Dermakalm Scalp Psoriasis Gel

Dermakalm Scalp Psoriasis Gel

$30.00 USD

Product categories: Hair & Scalp Treatments,

Brands: Dermakalm,


Dermakalm Scalp Psoriasis Gel (75 g/2.65 oz) is specially formulated to help to temporarily decrease the severity of symptoms of scalp psoriasis. It helps restore suppleness and maintain the skin in good condition.


  • Developed with dermatologists, Dermakalm Scalp Psoriasis Gel helps to temporarily decrease the severity of symptoms of scalp psoriasis.
  • Free of corticosteroids, fragrances, coal tar, sulphur, salicylic acid and artificial colouring.
  • This non-greasy, non-staining gel is easy to apply on the scalp.


Before first use: Unscrew the cap of the tube, remove the aluminum seal and firmly screw the applicator tip onto the tube. Shake well. Break the extremity of the applicator tip by applying pressure.

Adults: Apply a thin layer of Dermakalm Scalp Psoriasis Gel onto the scalp by separating the hair. Let it dry and do not wash out. Apply 2–3 times per day; re-apply after washing your hair. Use a gentle shampoo. During the first 2–3 days of application, gently dilute a small quantity of gel with lukewarm water and massage with your fingers onto wet skin of the affected area. For use beyond 6 weeks, consult a healthcare practitioner.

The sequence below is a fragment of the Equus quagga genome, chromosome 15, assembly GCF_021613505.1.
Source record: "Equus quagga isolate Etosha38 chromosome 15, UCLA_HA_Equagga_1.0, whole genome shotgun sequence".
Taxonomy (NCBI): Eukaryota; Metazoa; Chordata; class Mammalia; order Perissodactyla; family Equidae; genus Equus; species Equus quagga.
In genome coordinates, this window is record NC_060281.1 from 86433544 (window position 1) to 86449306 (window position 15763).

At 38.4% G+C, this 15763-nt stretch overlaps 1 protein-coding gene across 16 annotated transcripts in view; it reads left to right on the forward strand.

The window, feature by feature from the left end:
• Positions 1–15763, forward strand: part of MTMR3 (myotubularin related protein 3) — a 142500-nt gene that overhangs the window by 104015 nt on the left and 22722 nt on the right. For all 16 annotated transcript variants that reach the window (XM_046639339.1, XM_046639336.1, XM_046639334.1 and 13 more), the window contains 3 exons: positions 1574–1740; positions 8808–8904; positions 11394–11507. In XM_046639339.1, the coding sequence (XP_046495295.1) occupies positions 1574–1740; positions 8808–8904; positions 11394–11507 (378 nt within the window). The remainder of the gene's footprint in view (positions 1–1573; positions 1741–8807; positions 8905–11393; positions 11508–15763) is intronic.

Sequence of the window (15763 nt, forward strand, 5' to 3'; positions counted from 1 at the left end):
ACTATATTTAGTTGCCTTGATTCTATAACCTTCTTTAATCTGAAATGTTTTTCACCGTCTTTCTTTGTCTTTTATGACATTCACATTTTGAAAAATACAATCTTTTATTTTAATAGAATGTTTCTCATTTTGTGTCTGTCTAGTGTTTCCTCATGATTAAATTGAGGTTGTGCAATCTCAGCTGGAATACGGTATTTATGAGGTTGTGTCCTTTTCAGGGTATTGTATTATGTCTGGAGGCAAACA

Medicinal Ingredient: Clinoptilolite 1%.

Non-Medicinal Ingredients: Aqua, Benzyl Alcohol, Carboxymethylcellulose Sodium, Dehydroacetic Acid, Glycerine, Magnesium Chloride, Octyldodecanol, Phytosphingosine, Xanthan Gum.

What is Psoriasis:

Psoriasis is a common chronic inflammatory skin condition that is characterized by raised red patches and flaky, silvery scales.
Generally seen in adults, psoriasis can develop at any age. Symptoms can be permanent or intermittent. How do you get psoriasis? A trigger (e.g. emotional stress, local injury to skin, systemic infection or the use of some medications) may cause a flare-up or even lead to the development of psoriasis.

Causes and Triggers:

The exact cause of psoriasis is not quite understood, but experts tend to agree that this disease begins with a malfunction of the immune system and resulting inflammation. Something triggers the white blood cells found in the immune system, inflammation ensues, and skin cells rise to the surface, shedding at an unusually fast rate (30 days for normal skin cells vs. 3–4 days for psoriasis skin cells).

What triggers psoriasis in one person is likely different from another person. Psoriasis triggers may include stress, injuries to the skin (e.g. vaccinations, sunburns and scratches), certain medications (e.g. lithium, an antidepressant; quinidine for heart conditions), beta blockers (antihypertensive) and infections (e.g. earache, bronchitis, tonsillitis or a respiratory infection). The weather may affect psoriasis positively or negatively; the winter months often dry and irritate the skin, while the summer sun often helps psoriasis plaques fade.